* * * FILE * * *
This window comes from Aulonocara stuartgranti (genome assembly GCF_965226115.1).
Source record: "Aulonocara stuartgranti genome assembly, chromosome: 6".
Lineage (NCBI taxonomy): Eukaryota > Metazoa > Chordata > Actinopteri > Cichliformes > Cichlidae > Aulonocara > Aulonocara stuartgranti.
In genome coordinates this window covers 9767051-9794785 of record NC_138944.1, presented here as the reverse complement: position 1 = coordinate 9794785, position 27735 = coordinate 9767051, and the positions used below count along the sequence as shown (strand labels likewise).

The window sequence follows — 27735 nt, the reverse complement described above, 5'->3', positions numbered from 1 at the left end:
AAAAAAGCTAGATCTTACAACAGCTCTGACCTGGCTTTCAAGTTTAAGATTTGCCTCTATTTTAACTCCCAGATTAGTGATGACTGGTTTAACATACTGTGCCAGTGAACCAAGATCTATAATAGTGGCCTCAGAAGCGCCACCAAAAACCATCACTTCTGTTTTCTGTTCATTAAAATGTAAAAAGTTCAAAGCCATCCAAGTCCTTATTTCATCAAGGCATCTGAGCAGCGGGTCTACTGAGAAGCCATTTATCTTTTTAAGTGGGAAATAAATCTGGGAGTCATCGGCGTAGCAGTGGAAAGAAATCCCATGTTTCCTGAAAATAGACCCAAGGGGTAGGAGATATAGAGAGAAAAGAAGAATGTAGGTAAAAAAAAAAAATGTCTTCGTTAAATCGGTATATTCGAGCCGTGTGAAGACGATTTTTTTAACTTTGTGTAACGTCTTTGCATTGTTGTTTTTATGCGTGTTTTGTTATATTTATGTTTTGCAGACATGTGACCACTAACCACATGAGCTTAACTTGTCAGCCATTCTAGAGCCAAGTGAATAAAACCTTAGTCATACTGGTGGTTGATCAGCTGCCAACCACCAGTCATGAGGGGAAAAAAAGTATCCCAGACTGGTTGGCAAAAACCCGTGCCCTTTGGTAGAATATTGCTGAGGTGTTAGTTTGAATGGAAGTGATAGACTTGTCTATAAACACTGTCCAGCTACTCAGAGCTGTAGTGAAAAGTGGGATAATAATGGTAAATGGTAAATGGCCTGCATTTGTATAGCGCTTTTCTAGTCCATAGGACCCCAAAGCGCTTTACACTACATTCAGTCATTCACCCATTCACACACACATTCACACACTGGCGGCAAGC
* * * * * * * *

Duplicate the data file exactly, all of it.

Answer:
This window comes from Aulonocara stuartgranti (genome assembly GCF_965226115.1).
Source record: "Aulonocara stuartgranti genome assembly, chromosome: 6".
Lineage (NCBI taxonomy): Eukaryota > Metazoa > Chordata > Actinopteri > Cichliformes > Cichlidae > Aulonocara > Aulonocara stuartgranti.
In genome coordinates this window covers 9767051-9794785 of record NC_138944.1, presented here as the reverse complement: position 1 = coordinate 9794785, position 27735 = coordinate 9767051, and the positions used below count along the sequence as shown (strand labels likewise).

The window sequence follows — 27735 nt, the reverse complement described above, 5'->3', positions numbered from 1 at the left end:
AAAAAAGCTAGATCTTACAACAGCTCTGACCTGGCTTTCAAGTTTAAGATTTGCCTCTATTTTAACTCCCAGATTAGTGATGACTGGTTTAACATACTGTGCCAGTGAACCAAGATCTATAATAGTGGCCTCAGAAGCGCCACCAAAAACCATCACTTCTGTTTTCTGTTCATTAAAATGTAAAAAGTTCAAAGCCATCCAAGTCCTTATTTCATCAAGGCATCTGAGCAGCGGGTCTACTGAGAAGCCATTTATCTTTTTAAGTGGGAAATAAATCTGGGAGTCATCGGCGTAGCAGTGGAAAGAAATCCCATGTTTCCTGAAAATAGACCCAAGGGGTAGGAGATATAGAGAGAAAAGAAGAATGTAGGTAAAAAAAAAAAATGTCTTCGTTAAATCGGTATATTCGAGCCGTGTGAAGACGATTTTTTTAACTTTGTGTAACGTCTTTGCATTGTTGTTTTTATGCGTGTTTTGTTATATTTATGTTTTGCAGACATGTGACCACTAACCACATGAGCTTAACTTGTCAGCCATTCTAGAGCCAAGTGAATAAAACCTTAGTCATACTGGTGGTTGATCAGCTGCCAACCACCAGTCATGAGGGGAAAAAAAGTATCCCAGACTGGTTGGCAAAAACCCGTGCCCTTTGGTAGAATATTGCTGAGGTGTTAGTTTGAATGGAAGTGATAGACTTGTCTATAAACACTGTCCAGCTACTCAGAGCTGTAGTGAAAAGTGGGATAATAATGGTAAATGGTAAATGGCCTGCATTTGTATAGCGCTTTTCTAGTCCATAGGACCCCAAAGCGCTTTACACTACATTCAGTCATTCACCCATTCACACACACATTCACACACTGGCGGCAAGC